NEWS MEDIA UPDATE · WASHINGTON, D.C. · Freedom of Information · Dec. 20, 2005
D.C. red-light camera records ruled private
Dec. 20, 2005 · Records of tickets issued to motorists caught by traffic cameras in Washington, D.C., will not be made public after District of Columbia courts twice dismissed a lawsuit to release the data.
Two Washington courts upheld the District’s refusal to release the records, ruling that city officials were correct in citing the privacy interest of the drivers under the D.C. Freedom of Information Act and the federal Drivers Privacy Protection Act of 1994. In rejecting Washington attorney Daniel Wemhoff’s 2003 request for the addresses of drivers caught on camera running a red light, the city noted that even if those exemptions to the law did not apply, the information was not searchable in the District’s database.
In 2003, Washingtonians learned that a camera installed on a traffic light at a confusing Northeast D.C. intersection was citing more violators than all of the city’s other traffic cameras combined — sometimes improperly. Wemhoff attempted to organize a class of affected citizens to sue the city for negligence and for discriminating by forgiving unpaid tickets at the time of the discovery while not providing similar measures for drivers who had already paid tickets, some of which may have been issued improperly.
When he was not able to track down affected motorists on his own, Wemhoff requested under the D.C. Freedom of Information Act addresses of people who had received tickets from that particular camera. The District and the D.C. Superior Court, in rejecting Wemhoff’s request, both failed to address the public’s interest in that information, he said.
“The public interest is for the people who need to know they have a legal cause of action. It is only a slight invasion of privacy — a letter to a motorist. These people have the right to opt out of the lawsuit, but they also have the right to opt in,” said Wemhoff, who represented himself in the December 2003 lawsuit.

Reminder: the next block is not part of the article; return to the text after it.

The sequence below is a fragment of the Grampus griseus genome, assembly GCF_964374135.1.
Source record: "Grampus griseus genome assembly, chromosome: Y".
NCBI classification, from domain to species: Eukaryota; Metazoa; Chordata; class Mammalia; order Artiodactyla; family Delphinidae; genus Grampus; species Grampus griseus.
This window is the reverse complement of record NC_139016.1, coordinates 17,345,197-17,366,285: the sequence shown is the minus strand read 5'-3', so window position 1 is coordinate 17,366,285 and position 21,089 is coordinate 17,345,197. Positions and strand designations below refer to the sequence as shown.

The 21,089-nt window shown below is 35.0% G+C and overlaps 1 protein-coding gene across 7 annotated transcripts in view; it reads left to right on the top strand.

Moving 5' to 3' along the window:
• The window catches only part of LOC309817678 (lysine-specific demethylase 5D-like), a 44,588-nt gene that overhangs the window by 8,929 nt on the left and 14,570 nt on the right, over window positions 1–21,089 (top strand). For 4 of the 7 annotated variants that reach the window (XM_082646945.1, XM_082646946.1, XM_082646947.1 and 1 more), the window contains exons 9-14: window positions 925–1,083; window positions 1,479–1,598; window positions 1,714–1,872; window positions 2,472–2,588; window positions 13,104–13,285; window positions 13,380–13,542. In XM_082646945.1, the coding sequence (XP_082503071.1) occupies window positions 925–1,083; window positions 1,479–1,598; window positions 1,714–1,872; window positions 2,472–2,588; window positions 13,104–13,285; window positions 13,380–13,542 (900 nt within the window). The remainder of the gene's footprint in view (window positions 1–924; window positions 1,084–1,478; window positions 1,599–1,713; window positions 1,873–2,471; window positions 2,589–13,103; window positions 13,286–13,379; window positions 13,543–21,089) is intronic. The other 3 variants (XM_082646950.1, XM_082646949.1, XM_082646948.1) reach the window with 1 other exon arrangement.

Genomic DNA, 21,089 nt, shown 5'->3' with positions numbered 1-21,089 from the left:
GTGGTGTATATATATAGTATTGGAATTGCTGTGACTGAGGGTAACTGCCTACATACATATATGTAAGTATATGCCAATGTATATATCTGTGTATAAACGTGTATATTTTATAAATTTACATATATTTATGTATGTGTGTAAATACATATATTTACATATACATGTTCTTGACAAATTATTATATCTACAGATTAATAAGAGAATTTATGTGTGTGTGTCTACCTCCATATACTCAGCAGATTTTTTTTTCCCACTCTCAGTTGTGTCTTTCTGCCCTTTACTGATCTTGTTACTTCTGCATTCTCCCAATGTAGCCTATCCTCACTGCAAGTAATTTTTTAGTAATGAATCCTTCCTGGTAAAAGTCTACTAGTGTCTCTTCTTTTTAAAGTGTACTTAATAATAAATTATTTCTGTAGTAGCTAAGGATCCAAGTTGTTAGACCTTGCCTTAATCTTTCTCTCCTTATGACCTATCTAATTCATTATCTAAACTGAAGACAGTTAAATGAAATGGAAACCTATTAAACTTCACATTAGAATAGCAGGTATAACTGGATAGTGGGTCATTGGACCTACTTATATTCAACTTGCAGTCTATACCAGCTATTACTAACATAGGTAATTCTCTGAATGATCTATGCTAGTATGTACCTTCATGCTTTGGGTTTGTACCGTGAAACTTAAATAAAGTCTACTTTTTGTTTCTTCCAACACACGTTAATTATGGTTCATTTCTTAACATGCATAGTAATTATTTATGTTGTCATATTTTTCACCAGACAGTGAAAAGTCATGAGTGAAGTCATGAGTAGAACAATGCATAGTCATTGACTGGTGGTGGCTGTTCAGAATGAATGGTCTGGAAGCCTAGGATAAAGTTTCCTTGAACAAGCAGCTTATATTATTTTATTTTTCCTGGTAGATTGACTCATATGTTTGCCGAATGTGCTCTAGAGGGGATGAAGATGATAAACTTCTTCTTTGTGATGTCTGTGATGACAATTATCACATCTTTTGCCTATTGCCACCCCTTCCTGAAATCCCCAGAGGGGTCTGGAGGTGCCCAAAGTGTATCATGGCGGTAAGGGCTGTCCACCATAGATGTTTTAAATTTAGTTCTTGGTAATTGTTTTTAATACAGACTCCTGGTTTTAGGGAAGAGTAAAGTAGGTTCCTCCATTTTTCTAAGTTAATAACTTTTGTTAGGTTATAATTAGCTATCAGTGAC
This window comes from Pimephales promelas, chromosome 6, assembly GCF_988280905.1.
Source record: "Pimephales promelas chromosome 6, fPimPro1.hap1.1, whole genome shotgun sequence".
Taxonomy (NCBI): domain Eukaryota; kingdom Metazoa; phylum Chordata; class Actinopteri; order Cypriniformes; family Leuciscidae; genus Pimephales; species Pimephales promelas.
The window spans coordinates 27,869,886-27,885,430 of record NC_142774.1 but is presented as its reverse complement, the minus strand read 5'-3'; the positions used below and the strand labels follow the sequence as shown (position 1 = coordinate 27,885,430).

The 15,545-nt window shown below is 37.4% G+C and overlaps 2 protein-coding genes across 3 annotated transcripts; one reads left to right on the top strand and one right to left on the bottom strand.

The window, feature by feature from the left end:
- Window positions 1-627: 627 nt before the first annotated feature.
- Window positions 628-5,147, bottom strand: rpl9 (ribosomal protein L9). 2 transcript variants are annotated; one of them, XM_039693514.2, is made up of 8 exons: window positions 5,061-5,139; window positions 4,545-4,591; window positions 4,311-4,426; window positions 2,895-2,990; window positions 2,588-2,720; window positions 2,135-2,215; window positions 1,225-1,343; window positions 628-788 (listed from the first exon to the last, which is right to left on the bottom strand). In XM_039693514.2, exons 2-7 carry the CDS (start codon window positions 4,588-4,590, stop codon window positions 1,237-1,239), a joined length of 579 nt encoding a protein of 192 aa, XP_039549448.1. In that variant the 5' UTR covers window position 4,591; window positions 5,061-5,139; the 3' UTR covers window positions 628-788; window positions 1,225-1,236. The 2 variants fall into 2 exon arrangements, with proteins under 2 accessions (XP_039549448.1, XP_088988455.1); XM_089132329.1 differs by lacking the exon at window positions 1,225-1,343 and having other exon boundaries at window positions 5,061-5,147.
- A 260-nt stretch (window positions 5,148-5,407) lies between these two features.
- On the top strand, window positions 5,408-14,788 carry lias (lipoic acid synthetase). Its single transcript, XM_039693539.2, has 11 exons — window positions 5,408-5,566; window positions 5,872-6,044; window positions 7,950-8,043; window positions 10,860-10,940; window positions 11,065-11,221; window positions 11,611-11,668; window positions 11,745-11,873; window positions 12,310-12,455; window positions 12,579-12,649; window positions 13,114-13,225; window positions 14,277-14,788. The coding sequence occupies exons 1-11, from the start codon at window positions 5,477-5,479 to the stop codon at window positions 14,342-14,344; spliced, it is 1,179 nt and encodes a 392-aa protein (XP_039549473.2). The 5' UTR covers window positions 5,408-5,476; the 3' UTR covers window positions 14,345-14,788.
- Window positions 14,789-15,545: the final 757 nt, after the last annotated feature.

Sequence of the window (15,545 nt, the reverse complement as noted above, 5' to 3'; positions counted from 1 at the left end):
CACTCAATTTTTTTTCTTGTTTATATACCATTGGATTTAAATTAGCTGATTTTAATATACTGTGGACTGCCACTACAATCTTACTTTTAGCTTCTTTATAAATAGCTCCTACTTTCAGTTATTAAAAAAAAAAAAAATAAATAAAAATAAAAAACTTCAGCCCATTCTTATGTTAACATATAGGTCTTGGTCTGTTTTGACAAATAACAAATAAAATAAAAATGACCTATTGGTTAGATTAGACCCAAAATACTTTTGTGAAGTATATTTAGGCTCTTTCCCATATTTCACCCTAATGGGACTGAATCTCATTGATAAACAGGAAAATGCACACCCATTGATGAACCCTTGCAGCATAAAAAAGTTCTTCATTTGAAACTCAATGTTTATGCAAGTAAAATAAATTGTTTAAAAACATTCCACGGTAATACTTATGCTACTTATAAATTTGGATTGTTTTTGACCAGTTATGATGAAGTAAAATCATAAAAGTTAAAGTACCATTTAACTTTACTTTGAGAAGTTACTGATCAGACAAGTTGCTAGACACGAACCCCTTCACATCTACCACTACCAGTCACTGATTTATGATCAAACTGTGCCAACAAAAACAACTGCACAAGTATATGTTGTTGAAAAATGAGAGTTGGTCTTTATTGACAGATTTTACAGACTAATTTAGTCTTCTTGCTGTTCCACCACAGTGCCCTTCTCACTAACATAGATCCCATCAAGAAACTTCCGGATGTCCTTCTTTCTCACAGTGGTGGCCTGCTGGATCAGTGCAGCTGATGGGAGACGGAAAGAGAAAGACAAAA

Wemhoff openly noted to the trial court that he had requested the records in conjunction with a separate class action lawsuit he had filed against the District. Judge Frederick H. Weisberg dismissed the records request lawsuit, citing exemptions to the FOI Act and the DPPA. A three-judge panel of the D.C. Court of Appeals unanimously upheld the dismissal Dec. 15.
Focusing on Wemhoff’s purpose in requesting the records, Judge Inez S. Reid wrote for the court that in enacting the DPPA, “Congress did not intend that personal information in motor vehicle records would be used to contact persons to become plaintiffs in a lawsuit, nor that such information would be disclosed, without the consent of the affected person,” ultimately funding that “acquiring personal information from the motor vehicle records for the purpose of finding and soliciting clients for a lawsuit is not a ‘permissible use'” under the DPPA.
But as a fairly new law, the DPPA is still undergoing interpretation, Wemhoff said. “There is so little law on this, it is more of a statutory test to see what the courts can read into it,” he said. He noted that while Congress may have wanted to preclude harmful contact to drivers without their consent, in Wemhoff’s view, “Congress did not have the intent to ban beneficial contact.”
Wemhoff said he wants only the addresses, not the names, of motorists who received tickets at the light located on the H Street bridge near North Capitol Street. He intends to send one letter to the drivers explaining their legal right to sue, to which they can either respond and become involved, or, “if they do not want to be part of it, they can throw it away.” He said he plans to petition the entire appeals court for a rehearing.
(Wemhoff v. District of Columbia) — CZ